I, however, would like to build on what is currently available, what Mr. Bruni recommends, and then require each senior to rate the following criteria on a one to five scale, with one being least important and five being most important.  Each student would have a maximum of 75 points to use, but would not be required to use all of them.

Thus, the criteria that each college applicant would be asked to evaluate would be as follows:

  1. The reputation of the institution of higher education;
  2. The reputation of the academic department one is considering;
  3. The reputation of creating a safe environment for undergraduates;
  4. Availability of a Career Counseling program; 
  5. Quality of facilities to be used by undergraduates;
  6. Affordability;
  7. Access to tenured faculty members who teach undergraduates;
  8. Quality of residential facilities for undergraduates;
  9. Diversity of the student body;
  10. Importance of  location — urban vs suburban; 
  11. Importance of social facilities — sororities & fraternities;
  12. Importance of religious facilities related to that aspect of one’s life:
  13. The loyalty of alumni as assessed by the percentage who contribute to annual giving;
  14. Availability of mental health and counseling services;
  15. Accessibility of extracurricular programs:
  • Music
  • Drama
  • Intercollegiate Sports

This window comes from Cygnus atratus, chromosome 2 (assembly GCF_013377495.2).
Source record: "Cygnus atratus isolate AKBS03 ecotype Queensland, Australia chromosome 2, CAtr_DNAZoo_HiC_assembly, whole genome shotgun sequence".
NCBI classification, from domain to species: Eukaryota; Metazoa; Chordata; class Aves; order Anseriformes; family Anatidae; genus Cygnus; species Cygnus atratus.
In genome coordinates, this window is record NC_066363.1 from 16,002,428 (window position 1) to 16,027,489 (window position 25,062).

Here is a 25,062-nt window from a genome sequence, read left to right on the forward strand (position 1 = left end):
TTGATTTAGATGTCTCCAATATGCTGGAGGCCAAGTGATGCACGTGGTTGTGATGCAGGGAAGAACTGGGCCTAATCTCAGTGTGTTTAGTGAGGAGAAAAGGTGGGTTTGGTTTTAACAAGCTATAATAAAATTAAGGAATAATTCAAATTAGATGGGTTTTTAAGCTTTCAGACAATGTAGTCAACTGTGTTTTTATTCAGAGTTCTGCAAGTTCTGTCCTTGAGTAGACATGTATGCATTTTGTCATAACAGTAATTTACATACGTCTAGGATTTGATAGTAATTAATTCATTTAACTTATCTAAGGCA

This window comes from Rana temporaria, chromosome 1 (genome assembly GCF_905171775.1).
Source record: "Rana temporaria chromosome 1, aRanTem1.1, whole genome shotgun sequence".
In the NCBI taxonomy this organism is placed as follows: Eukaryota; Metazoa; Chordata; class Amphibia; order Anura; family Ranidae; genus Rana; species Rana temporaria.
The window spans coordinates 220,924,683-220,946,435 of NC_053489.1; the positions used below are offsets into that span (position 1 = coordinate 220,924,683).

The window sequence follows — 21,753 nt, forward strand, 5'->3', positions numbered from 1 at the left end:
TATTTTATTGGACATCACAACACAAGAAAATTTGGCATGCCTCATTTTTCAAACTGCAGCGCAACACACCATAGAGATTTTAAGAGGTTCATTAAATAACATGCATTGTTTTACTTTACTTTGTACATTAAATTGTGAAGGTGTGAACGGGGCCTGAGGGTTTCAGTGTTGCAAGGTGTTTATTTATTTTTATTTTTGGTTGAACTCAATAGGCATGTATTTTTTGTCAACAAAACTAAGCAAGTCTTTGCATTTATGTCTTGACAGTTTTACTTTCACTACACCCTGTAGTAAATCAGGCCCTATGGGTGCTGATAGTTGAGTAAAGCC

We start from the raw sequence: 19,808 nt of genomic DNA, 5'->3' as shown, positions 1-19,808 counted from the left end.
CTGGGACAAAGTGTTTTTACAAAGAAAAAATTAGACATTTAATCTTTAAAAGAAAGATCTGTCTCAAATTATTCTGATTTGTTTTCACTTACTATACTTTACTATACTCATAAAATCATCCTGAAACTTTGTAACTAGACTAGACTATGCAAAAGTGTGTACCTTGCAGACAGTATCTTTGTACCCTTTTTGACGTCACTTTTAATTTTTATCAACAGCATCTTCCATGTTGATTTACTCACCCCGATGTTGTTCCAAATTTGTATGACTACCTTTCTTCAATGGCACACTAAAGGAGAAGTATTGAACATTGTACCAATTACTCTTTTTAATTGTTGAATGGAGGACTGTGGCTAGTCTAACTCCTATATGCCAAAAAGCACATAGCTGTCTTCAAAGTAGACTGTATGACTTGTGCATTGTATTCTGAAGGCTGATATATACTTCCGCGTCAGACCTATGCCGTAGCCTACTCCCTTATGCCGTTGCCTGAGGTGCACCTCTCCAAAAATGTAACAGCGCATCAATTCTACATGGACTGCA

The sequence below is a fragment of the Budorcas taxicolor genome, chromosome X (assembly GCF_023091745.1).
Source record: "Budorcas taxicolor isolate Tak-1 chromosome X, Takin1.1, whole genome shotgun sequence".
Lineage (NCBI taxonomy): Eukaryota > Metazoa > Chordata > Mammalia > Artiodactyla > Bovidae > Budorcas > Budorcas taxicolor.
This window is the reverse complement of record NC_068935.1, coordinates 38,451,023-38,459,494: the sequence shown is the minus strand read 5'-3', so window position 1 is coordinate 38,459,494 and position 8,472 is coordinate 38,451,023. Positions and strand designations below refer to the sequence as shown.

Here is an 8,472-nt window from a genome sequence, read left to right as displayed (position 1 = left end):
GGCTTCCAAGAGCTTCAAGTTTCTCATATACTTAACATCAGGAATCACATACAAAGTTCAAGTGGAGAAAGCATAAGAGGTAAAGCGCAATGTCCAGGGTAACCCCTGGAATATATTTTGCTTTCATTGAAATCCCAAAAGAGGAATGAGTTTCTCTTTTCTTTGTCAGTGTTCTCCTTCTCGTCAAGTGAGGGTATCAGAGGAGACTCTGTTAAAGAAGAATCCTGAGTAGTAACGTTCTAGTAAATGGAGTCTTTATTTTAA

• Community Service

The purpose of this bureaucratic step in the college counseling process would be to encourage the candidates to think broadly about what is most important to them, to give parents an opportunity to discuss this issue with their son or daughter, and to give those in college counseling data that would ideally be used for making recommendations about the “best fits” for those seeking their next set in their academic, social, and moral development.

You may also be interested in reading more articles written by Jim Wickenden for Intrepid Ed News.

Jim Wickenden

Jim is a Principal at DRG and Founder of Wickenden Associates, an affiliate of DRG. Having been the CEO of one of the premier education executive search firms in the United States, Jim brings unparalleled experience and networks to best serve clients. With over 30 years of experience identifying and guiding Heads of Schools and other senior administrators of schools across the country, Jim approaches each search with flexibility and openness that responds to the individual needs and concerns of schools and their leaders. Before founding Wickenden Associates, Jim served as the Dean of Admissions at Princeton University and Director of Student and Alumni Affairs at the Harvard Graduate School of Education. A graduate of Tabor Academy and Princeton University, Jim holds a master’s degree in Counselor Education from Rutgers University, a master’s degree in the General Purposes of Education from Harvard University, and a doctorate in Counseling Psychology from Boston University. As a former member of eight boards of independent schools with a wide range of missions and resource levels, Jim also knows firsthand the responsibilities shouldered by today’s trustees; and knows how to guide boards through tough transition processes and on good governance practices. Jim lives in Princeton, NJ, and when he is not at the office he enjoys reading enlightening books.